Be AMYzing Reston Youth Triathlon


The Bike Lane is proud to sponsor Amy’s Amigoes for their first annual Youth Triathlon.  We are so impressed with all of the work and effort Amy’s friends have put forth in memory of Amy and in support of such an important cause.  We are also very excited to be a part of getting kids getting into the sport of triathlon.    Please read below what Amy’s Amigoes are all about and support this much needed research.

We could not have written this any better, so it is directly from the Reston Youth Triathlon website.

The sport of triathlon has grown tremendously over the last few years.  While most participants are adults, a growing number of children are testing their athletic spirit in triathlon  Reston is one of the premier triathlon communities in the area with both highly successful Olympic and sprint distance triathlon  With the long standing Reston Triathlon of 27 years and the Reston Sprint Triathlon of four years, the missing link is a children’s triathlon.  But now, Amy Amigos will make the connection.

The Reston Youth Triathlon, Be AMYazing! inaugural event will be held on Sunday, May 22, 2011.  The triathlon is sponsored by Amy’s Amigos in conjunction with The Core Foundation. Amy’s Amigos is currently a South Lakes High School club, who focuses on raising money for brain cancer research and empowering young adults to live fit and have fun.  Amy’s Amigos formed in 2008 in memory of Amy Boyle, a sixth grader who lost her battle with brain cancer.  Inspired by Amy’s spirit, athleticism and love of life, Amy’s Amigos has participated in the American Cancer Society Relay For Life for the past three years and held numerous fund raising activities to raise more than $24,000 since it’s inception.  The proceeds from Reston Youth Triathlon, Be AMYazing! will go to the Childhood Brain Tumor Foundation.

A recent update:

Amy’s Amigos Help Fund Cancer Breakthrough

February 2011 brought good news to families who follow the development of research on diffuse intrinsic pontine gliomas, the rare brain tumor that took the life of Amy Boyle in 2008 and sparked the beginning of Amy’s Amigos.  Since Amy’s death, Amy’s Amigos has raised money to help Childhood Brain Tumor Foundation (CBTF) fund research on pontine gliomas.  The result of grants from CBTF and others to Stanford University in 2010 has been the first real breakthrough in understanding the origin of pontine gliomas.  To see the article published by Stanford School of Medicine, go to http://med.stanford.edu/ism/2011/february/pontine.html

Also, below is the process for Bike Lane fans to make a donation to the Childhood Brain Tumor Foundation.

1)  Go to http://childhoodbraintumor.org/
2)  Click on the “Give Online”, bluish/purple oval
3)  Fill out donation form and then in the box marked “2 Donation Information”, where it has “Program Area”, select “Event Donation” in the pull down box.  Then under comments write “Reston Youth Triathlon – The Bike Lane”

The Bike Lane; small business in the middle of it all!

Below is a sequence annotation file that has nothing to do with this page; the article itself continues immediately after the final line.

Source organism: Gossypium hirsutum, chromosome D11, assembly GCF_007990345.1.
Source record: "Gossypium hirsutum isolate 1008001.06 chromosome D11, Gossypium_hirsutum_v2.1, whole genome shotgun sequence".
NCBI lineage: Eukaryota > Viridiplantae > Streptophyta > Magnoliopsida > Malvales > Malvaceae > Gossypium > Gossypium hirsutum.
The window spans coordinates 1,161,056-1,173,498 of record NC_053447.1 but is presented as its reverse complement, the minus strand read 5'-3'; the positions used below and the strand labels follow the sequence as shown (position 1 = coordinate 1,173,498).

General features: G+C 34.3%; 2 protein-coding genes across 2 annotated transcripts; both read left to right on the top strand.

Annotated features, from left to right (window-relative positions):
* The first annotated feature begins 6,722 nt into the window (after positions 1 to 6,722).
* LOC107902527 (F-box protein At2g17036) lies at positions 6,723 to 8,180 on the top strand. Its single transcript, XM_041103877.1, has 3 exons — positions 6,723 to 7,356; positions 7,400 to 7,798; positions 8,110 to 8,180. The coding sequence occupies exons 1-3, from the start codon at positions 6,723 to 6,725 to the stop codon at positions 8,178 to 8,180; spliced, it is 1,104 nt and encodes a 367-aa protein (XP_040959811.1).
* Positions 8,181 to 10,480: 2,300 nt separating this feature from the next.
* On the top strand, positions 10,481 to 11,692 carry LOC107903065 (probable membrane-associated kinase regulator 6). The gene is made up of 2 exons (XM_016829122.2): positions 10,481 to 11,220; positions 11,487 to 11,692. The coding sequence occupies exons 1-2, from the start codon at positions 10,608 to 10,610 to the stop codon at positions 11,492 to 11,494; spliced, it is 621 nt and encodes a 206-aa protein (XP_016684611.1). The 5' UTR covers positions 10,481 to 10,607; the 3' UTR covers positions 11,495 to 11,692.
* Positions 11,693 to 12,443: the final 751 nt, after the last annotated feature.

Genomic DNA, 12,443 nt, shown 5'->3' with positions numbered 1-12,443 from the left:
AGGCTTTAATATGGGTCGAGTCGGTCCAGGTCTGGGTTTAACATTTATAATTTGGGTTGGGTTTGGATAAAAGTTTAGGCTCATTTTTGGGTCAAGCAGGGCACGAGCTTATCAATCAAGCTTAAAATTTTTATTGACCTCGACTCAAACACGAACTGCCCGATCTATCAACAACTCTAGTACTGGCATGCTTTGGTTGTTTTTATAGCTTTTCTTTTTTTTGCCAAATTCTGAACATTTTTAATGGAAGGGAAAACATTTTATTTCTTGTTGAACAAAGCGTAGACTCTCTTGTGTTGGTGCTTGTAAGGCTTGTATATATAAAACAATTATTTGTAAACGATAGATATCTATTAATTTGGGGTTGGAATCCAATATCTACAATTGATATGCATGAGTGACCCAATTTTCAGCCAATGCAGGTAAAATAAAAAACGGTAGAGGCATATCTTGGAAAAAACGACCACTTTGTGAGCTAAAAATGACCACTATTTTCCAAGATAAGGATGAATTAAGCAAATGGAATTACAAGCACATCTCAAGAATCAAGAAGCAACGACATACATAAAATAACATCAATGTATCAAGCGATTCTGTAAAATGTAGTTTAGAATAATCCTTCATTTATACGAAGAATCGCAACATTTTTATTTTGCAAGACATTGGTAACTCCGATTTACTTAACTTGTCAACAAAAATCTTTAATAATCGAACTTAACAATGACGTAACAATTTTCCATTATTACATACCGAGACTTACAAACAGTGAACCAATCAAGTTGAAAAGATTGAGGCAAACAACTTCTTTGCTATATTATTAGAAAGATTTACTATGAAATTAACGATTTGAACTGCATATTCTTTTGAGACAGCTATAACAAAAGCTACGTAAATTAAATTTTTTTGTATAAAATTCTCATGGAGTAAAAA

Town Center’s Future
Developer presents near future and plans for Reston Town Center.

By Mirza Kurspahic
Wednesday, June 04, 2008
http://www.connectionnewspapers.com/article.asp?article=315621&paper=71&cat=104

Reston Town Center is undergoing a transformation as Phase II of the urban core, from Library Street to Explorer Street, nears completion of the developer’s vision for the property. With the South of Market development finished and beginning of construction of an office building on top of a new garage south of Discovery Drive, Boston Properties announced the tenants it has secured for the office space and ground floor retail space in the new buildings.
“We are pretty excited,” said Pete Otteni, vice president for development at Boston Properties. “I think we are going to raise the ante in terms of retail in Reston,” he said. Otteni added that in leasing its space, Boston Properties sought to create a “consistent retail space experience” in the South of Market project.
One of the food establishments ready to break into the Reston Town Center market is the Counter, a table service burger place that lets customers build their own burgers from the ingredients listed on a clipboard they are given as they enter the restaurant. “We are bringing a burger to Reston Town Center,” said Otteni. Next to the Counter will be Pitango Gelato, an ice cream place as the name suggests.
Other restaurants coming on line will include a seafood restaurant that will overlook the Reston Town Square park and a French bistro named Mon Ami Gabi, a creation of Lettuce Entertain You, which is responsible for bringing Big Bowl to Reston Town Center and Maggiano’s to Tysons Corner. Great American Restaurants, owners of the Coastal Flats and Sweetwater brands, will open a new concept for the company across the street from Big Bowl, a 300-seat venue named Jackson’s Mighty Fine Food & Lucky Lounge. Otteni said he hopes the Counter, Pitango Gelato and Mon Ami Gabi would have outdoor seating space, helping create a consistent retail experience throughout the development.